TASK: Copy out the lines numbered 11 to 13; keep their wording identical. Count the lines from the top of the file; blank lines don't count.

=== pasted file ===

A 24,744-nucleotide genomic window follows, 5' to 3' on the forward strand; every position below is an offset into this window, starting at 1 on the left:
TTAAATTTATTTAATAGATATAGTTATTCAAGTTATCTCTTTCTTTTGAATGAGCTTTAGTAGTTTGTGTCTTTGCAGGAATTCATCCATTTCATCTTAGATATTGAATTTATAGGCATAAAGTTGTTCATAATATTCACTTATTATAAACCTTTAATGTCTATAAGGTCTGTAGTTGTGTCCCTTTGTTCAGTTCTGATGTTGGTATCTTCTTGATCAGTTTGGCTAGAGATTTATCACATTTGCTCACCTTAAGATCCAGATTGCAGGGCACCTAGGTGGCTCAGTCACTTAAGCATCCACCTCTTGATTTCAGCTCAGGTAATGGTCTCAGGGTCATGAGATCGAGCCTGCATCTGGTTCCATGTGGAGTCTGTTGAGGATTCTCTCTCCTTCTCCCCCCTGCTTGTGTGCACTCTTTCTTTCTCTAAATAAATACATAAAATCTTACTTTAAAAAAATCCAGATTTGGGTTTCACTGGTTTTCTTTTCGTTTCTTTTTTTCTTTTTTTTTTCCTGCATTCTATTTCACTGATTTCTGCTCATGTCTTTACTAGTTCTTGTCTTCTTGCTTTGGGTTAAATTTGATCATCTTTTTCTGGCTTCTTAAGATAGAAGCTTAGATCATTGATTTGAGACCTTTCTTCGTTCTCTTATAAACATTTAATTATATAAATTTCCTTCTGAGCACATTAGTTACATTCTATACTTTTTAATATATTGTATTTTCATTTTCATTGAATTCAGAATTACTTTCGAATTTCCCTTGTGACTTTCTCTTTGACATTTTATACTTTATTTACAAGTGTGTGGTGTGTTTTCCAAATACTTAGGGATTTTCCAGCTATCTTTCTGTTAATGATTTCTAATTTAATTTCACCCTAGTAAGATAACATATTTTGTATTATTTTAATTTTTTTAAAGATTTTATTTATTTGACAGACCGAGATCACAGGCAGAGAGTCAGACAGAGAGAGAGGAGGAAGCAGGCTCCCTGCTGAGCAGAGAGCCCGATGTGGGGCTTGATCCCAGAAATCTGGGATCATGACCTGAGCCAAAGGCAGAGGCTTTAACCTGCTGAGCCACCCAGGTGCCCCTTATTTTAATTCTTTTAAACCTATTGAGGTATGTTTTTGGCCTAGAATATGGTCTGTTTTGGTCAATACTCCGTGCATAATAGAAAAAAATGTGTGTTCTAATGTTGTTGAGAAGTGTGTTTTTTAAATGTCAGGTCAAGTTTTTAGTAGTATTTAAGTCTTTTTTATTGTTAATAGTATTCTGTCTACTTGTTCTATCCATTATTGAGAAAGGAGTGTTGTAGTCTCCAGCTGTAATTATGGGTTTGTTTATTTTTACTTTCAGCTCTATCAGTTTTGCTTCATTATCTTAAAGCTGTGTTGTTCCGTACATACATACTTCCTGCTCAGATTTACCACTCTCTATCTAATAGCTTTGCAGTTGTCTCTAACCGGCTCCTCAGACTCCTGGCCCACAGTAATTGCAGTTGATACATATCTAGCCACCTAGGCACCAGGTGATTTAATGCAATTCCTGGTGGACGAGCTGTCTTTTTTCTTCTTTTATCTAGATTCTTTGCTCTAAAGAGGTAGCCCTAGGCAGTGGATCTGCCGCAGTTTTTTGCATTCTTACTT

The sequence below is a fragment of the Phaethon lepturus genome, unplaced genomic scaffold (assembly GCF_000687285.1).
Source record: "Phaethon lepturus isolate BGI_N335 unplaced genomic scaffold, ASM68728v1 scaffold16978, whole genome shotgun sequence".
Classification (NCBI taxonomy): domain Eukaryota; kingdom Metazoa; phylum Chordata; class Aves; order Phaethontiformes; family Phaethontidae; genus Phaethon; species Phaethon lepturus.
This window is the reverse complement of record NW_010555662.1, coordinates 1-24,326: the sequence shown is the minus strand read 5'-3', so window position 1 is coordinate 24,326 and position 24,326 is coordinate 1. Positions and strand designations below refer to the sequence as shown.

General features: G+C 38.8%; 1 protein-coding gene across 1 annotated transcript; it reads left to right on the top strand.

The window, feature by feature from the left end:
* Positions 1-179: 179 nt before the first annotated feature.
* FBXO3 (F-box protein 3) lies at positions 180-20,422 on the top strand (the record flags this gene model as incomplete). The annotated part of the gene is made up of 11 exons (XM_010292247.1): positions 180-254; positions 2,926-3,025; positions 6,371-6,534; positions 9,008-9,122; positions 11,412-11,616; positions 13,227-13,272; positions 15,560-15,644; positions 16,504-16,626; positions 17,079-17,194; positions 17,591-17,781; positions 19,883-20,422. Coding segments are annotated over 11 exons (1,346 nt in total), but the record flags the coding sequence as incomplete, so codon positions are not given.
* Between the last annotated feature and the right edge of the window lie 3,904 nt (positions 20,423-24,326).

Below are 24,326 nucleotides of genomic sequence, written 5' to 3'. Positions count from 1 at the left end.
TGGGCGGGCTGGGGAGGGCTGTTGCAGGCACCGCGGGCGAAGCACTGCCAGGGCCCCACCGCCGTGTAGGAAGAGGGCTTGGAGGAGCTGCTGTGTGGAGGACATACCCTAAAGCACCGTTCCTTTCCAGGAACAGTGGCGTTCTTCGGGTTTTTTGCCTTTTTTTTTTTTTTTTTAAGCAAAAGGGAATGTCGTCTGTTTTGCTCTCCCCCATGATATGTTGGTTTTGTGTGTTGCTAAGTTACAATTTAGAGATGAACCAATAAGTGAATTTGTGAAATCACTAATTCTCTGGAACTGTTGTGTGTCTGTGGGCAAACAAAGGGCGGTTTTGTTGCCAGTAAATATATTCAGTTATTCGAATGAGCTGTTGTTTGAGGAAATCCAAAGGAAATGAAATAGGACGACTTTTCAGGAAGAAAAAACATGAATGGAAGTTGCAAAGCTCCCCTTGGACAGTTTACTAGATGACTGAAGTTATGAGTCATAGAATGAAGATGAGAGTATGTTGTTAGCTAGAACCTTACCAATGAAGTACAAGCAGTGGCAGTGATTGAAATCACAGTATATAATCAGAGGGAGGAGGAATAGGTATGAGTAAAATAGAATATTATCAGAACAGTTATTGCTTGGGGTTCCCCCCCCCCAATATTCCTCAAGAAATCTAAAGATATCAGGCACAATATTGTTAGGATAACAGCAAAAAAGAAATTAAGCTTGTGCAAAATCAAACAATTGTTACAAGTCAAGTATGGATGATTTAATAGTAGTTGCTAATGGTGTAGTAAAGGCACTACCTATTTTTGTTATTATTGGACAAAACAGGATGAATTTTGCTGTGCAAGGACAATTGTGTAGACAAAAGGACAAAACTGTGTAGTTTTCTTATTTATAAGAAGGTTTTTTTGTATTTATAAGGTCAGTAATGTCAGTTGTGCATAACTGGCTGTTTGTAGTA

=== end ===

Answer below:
* Between the last annotated feature and the right edge of the window lie 3,904 nt (positions 20,423-24,326).

Below are 24,326 nucleotides of genomic sequence, written 5' to 3'. Positions count from 1 at the left end.
TGGGCGGGCTGGGGAGGGCTGTTGCAGGCACCGCGGGCGAAGCACTGCCAGGGCCCCACCGCCGTGTAGGAAGAGGGCTTGGAGGAGCTGCTGTGTGGAGGACATACCCTAAAGCACCGTTCCTTTCCAGGAACAGTGGCGTTCTTCGGGTTTTTTGCCTTTTTTTTTTTTTTTTTAAGCAAAAGGGAATGTCGTCTGTTTTGCTCTCCCCCATGATATGTTGGTTTTGTGTGTTGCTAAGTTACAATTTAGAGATGAACCAATAAGTGAATTTGTGAAATCACTAATTCTCTGGAACTGTTGTGTGTCTGTGGGCAAACAAAGGGCGGTTTTGTTGCCAGTAAATATATTCAGTTATTCGAATGAGCTGTTGTTTGAGGAAATCCAAAGGAAATGAAATAGGACGACTTTTCAGGAAGAAAAAACATGAATGGAAGTTGCAAAGCTCCCCTTGGACAGTTTACTAGATGACTGAAGTTATGAGTCATAGAATGAAGATGAGAGTATGTTGTTAGCTAGAACCTTACCAATGAAGTACAAGCAGTGGCAGTGATTGAAATCACAGTATATAATCAGAGGGAGGAGGAATAGGTATGAGTAAAATAGAATATTATCAGAACAGTTATTGCTTGGGGTTCCCCCCCCCCAATATTCCTCAAGAAATCTAAAGATATCAGGCACAATATTGTTAGGATAACAGCAAAAAAGAAATTAAGCTTGTGCAAAATCAAACAATTGTTACAAGTCAAGTATGGATGATTTAATAGTAGTTGCTAATGGTGTAGTAAAGGCACTACCTATTTTTGTTATTATTGGACAAAACAGGATGAATTTTGCTGTGCAAGGACAATTGTGTAGACAAAAGGACAAAACTGTGTAGTTTTCTTATTTATAAGAAGGTTTTTTTGTATTTATAAGGTCAGTAATGTCAGTTGTGCATAACTGGCTGTTTGTAGTA